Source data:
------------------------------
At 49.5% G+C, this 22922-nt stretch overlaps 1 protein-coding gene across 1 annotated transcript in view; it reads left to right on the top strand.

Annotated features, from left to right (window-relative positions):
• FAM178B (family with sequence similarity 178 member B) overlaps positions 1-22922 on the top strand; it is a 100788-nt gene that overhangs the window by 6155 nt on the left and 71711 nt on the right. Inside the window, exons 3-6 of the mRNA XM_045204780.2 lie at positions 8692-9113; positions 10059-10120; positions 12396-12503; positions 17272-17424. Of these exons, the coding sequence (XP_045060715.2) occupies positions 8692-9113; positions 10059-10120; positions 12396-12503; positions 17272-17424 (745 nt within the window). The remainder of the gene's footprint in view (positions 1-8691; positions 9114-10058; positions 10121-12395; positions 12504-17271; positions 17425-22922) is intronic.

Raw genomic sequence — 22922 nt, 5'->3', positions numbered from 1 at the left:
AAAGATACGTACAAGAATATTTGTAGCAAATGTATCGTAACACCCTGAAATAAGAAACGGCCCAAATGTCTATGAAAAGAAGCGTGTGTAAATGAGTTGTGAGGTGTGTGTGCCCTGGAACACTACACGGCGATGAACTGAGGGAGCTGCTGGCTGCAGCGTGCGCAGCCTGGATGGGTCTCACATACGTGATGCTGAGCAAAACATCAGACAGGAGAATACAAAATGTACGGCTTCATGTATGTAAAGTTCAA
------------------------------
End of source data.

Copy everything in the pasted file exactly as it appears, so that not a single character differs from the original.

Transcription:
At 49.5% G+C, this 22922-nt stretch overlaps 1 protein-coding gene across 1 annotated transcript in view; it reads left to right on the top strand.

Annotated features, from left to right (window-relative positions):
• FAM178B (family with sequence similarity 178 member B) overlaps positions 1-22922 on the top strand; it is a 100788-nt gene that overhangs the window by 6155 nt on the left and 71711 nt on the right. Inside the window, exons 3-6 of the mRNA XM_045204780.2 lie at positions 8692-9113; positions 10059-10120; positions 12396-12503; positions 17272-17424. Of these exons, the coding sequence (XP_045060715.2) occupies positions 8692-9113; positions 10059-10120; positions 12396-12503; positions 17272-17424 (745 nt within the window). The remainder of the gene's footprint in view (positions 1-8691; positions 9114-10058; positions 10121-12395; positions 12504-17271; positions 17425-22922) is intronic.

Raw genomic sequence — 22922 nt, 5'->3', positions numbered from 1 at the left:
AAAGATACGTACAAGAATATTTGTAGCAAATGTATCGTAACACCCTGAAATAAGAAACGGCCCAAATGTCTATGAAAAGAAGCGTGTGTAAATGAGTTGTGAGGTGTGTGTGCCCTGGAACACTACACGGCGATGAACTGAGGGAGCTGCTGGCTGCAGCGTGCGCAGCCTGGATGGGTCTCACATACGTGATGCTGAGCAAAACATCAGACAGGAGAATACAAAATGTACGGCTTCATGTATGTAAAGTTCAA